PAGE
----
Surfer Magazine's Art Director James Newitt on their fantastic new Geoff McFetridge illustrated cover and if surf magazines still shape the culture.

Surfer Magazine's Art Director James Newitt on their fantastic new Geoff McFetridge illustrated cover and if surf magazines still shape the culture.

When Surfer Magazine recently launched its annual ‘Big Issue’ with a new masthead and a stunningly original cover featuring nothing but a brilliant Geoff McFetridge piece, it created a stir in mainstream surf culture. Behind the refreshing change of beat is Art Director James Newitt. We hit up the Devonian émigré at his home in San Diego.

As Art Director of Surfer Magazine, do you have a role in the wider culture?
Perhaps by default, by mere fact that the magazine will always be the original surfing magazine. Even with the decline of print Surfer is still revered. I think that’s partly down to the permanence of print versus digital. I don’t know if my role is a particularly pivotal one, but it was always my wish to just contribute somehow to the culture through my work whatever I might be doing.

How did the idea emerge for the McFetridge cover? What was the commissioning process?
When I started the job, Geoff was one of the first outside people I wanted to work with. Actually, years ago, when I was just starting out as a designer he kindly contributed to a crappy little surf fanzine I was making. At the time, I was amazed he even bothered, but he is – like a lot of artists, I’ve found – very humble and generous. It was nice all these years later to invite him contribute to Surfer. I’d been working with Geoff to produce some illustrations for a regular column in the magazine, and the cover commission extended from that.

Art is a big part of the Surfer’s history (founder John Severson is an artist, Rick Griffin its most famous contributing artist), but there hadn’t been an art cover in some time. Traditionally, they are harder to sell than say an action shot, and deemed more risky, I suppose. But to me, Geoff is a modern master. He is a prolific artist and adept at drawing conceptually. He’s able to interpret sometimes complex ideas in a brilliantly simple way, which universally appeals.

Of course, Geoff is a surfer himself too, which was essential to understanding the brief. He had actually already produced a piece that conveyed the theme of the issue (“Addiction”) but we asked him to do a new rendition using paint, which he gladly did. When it came it didn’t quite have the resonance as the original. Geoff even conceded he couldn’t better the original. So in fact on the day of press we switched out the painting for the original piece, and it just worked.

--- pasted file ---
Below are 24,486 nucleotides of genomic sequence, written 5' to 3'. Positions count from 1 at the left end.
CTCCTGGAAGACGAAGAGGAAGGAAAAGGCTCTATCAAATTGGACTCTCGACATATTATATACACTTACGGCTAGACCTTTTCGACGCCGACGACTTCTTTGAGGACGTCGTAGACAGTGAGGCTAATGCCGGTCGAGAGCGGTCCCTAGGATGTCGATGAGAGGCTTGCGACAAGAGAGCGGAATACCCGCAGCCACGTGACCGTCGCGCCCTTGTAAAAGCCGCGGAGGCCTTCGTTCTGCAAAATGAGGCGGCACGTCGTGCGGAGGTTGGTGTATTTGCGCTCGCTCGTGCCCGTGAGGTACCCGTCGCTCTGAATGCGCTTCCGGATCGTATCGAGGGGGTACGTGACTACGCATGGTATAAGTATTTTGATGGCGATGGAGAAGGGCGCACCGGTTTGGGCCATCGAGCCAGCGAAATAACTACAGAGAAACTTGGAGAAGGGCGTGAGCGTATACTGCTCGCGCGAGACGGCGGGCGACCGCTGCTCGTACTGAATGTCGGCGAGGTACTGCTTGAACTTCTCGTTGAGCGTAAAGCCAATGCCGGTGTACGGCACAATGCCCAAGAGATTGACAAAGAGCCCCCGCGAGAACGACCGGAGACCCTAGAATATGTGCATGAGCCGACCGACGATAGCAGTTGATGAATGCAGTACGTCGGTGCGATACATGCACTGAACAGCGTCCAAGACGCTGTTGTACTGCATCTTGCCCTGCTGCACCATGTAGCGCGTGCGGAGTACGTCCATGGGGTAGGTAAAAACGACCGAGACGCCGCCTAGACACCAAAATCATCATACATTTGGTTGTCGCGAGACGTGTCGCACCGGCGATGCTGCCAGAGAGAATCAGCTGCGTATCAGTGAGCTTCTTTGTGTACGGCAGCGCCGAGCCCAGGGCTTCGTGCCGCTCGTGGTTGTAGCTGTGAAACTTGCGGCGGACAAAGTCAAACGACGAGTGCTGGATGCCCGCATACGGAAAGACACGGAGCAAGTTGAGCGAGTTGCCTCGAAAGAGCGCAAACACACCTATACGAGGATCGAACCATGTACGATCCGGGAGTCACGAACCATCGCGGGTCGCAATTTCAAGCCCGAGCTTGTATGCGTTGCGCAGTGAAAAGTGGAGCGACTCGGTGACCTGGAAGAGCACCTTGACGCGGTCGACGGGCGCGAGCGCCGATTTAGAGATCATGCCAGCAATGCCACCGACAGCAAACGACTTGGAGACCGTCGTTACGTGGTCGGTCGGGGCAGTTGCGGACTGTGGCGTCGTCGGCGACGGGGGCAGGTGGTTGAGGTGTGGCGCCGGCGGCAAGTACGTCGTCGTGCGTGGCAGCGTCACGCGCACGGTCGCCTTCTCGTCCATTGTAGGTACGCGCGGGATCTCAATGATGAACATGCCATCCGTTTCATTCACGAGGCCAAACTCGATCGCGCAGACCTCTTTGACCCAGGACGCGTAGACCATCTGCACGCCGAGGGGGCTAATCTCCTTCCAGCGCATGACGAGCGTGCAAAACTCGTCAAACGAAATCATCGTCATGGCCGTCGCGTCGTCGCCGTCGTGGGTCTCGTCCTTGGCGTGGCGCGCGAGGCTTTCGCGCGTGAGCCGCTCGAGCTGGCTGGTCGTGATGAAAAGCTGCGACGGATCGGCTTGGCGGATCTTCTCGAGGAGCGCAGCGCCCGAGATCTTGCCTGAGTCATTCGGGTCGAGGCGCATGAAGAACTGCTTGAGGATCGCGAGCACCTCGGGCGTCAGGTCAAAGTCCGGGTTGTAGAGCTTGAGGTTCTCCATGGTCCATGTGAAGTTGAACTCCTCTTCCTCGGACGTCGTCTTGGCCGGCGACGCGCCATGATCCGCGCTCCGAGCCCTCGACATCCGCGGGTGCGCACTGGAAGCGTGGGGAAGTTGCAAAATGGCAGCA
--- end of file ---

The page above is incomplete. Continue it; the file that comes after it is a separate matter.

Its’ a difficult commission for any artist, very different to creating a piece for their own sake. As art director you have to be really careful in guiding the thing; too much direction can be stifling, not enough and it can go awry with heavy consequences. But generally, the more freedom artists have, the more they thrive and produce their best work, so my part becomes about finding that balance with them, and facilitating the art, which is an art in and of itself.

How do people react at the heart of ‘the belly of the beast’ to you as an English surfer?
I don’t know that people know, or care that I’m English. But occasionally, I feel like a bit of an impostor. The magazine is essentially rooted in America after all. But honestly, its not as unusual as it might have once been to be an English surfer. I think British surf culture has come of age in the last decade or so, and now grows independent from the U.S and Australia. Living abroad, I’m immensely proud to come from England, and for the start it gave me in surfing, it a big part of my identity, I think.

Surfing is so diverse and broadly dispersed these days. Is it difficult to find a defining aesthetic?
It seemed to me that action sports magazine design (in America, at least) was heavily influenced by advertorial design, which is of course seasonal (fashion-led), it changes constantly. To the extent that the magazines were trying to stay on trend and compete for the attention by re-inventing themselves issue to issue, feature to feature even, sometimes at a cost to the reading experience, I felt. Whereas, the magazines I admired most were those longstanding titles, that had in place a kind of style that endured and ultimately served to foreground the content.

Surfer’s history and heritage is arguably its greatest asset, its still the go-to surf publication. I felt like the design should be similarly authoritative and stay centred on the message rather than visual titillation. I wanted to create a clear distinction between the edit and the ads, which are regrettably an ever-increasing portion of the magazine, as a matter of survival. So, the front and back of book are ordered and orientating, while the feature embraces a little serendipity, without disrupting the content and narrative flow. But at the risk of overanalysing, its really just a matter of taste and inclination, not one of rules or a rigid system. I can’t say I always get it right, I’ve made plenty of mistakes and have a lot to learn, but learning is enjoyable and fulfilling. I constantly question myself, that’s probably what drives me the most. If you’re not questioning yourself, you’re just trotting out experiences and going around in circles.

Check out Surfer Magazine’s Addicted issue.